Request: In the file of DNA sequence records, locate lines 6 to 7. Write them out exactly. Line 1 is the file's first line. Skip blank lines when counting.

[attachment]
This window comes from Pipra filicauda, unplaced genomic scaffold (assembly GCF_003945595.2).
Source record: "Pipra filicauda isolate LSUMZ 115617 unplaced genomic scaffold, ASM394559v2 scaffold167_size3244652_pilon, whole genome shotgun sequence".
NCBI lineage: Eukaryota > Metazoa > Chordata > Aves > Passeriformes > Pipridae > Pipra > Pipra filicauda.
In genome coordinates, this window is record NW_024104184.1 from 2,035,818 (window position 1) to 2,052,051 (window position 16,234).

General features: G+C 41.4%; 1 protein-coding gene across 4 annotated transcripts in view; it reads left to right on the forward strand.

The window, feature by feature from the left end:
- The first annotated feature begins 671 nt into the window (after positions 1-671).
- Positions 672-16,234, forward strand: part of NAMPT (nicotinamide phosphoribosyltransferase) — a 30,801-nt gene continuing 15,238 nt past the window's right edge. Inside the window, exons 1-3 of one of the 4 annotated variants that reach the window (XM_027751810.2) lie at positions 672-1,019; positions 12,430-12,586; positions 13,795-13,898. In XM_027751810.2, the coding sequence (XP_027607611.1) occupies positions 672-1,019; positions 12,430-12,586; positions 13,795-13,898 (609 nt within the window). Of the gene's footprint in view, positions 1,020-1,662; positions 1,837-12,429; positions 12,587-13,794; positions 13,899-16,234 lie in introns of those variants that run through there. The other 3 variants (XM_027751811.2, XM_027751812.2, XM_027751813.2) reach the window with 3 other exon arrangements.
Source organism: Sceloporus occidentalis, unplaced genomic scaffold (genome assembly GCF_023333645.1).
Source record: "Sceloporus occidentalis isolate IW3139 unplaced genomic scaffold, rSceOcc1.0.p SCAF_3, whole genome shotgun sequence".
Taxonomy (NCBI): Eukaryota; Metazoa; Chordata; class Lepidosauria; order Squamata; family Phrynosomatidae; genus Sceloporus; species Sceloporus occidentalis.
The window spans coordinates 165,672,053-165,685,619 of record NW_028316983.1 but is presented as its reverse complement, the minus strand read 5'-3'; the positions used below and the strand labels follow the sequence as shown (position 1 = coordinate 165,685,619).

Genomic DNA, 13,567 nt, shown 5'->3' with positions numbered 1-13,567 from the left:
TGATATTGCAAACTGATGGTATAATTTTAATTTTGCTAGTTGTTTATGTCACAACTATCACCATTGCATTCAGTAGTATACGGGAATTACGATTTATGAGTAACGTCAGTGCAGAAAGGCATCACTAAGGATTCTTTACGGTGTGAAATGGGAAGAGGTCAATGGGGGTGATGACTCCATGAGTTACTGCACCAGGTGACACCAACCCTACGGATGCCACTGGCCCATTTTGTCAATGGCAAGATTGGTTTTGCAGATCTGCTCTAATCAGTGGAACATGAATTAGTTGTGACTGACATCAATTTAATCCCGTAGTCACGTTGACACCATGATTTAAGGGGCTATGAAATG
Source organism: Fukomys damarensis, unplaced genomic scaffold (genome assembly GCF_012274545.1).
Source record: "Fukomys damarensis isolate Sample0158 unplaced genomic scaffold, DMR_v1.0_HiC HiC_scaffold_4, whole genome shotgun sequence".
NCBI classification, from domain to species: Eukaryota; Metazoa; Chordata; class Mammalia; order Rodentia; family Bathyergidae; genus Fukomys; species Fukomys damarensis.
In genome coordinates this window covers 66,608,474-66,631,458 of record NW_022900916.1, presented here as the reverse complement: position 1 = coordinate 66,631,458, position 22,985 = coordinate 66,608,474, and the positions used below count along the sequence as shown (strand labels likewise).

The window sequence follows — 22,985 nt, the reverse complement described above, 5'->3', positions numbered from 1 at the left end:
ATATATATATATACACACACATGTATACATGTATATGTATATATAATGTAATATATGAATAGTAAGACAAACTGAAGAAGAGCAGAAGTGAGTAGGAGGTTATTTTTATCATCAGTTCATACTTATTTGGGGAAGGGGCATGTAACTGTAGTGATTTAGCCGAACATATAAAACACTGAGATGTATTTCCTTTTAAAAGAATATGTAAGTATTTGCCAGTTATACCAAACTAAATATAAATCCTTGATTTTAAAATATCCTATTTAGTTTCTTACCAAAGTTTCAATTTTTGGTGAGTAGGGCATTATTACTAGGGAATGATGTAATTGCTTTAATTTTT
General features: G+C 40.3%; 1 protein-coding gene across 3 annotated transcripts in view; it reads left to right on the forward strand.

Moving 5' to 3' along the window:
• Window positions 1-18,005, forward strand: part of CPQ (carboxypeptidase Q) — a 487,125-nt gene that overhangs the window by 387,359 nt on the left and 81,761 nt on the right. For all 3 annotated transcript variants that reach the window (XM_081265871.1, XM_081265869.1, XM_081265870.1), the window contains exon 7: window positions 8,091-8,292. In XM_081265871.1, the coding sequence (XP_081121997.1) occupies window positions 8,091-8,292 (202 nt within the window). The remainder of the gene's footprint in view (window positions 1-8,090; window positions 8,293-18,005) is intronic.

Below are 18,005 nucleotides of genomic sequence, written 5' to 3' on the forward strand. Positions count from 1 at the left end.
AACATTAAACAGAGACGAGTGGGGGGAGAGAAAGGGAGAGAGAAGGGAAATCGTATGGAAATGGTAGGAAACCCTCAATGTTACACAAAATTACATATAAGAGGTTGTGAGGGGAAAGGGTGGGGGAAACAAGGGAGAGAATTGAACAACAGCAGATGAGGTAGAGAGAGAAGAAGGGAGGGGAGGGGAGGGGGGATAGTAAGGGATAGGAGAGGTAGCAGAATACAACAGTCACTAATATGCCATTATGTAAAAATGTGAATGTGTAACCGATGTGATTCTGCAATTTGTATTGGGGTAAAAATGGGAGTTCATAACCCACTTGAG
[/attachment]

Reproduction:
The window, feature by feature from the left end:
- The first annotated feature begins 671 nt into the window (after positions 1-671).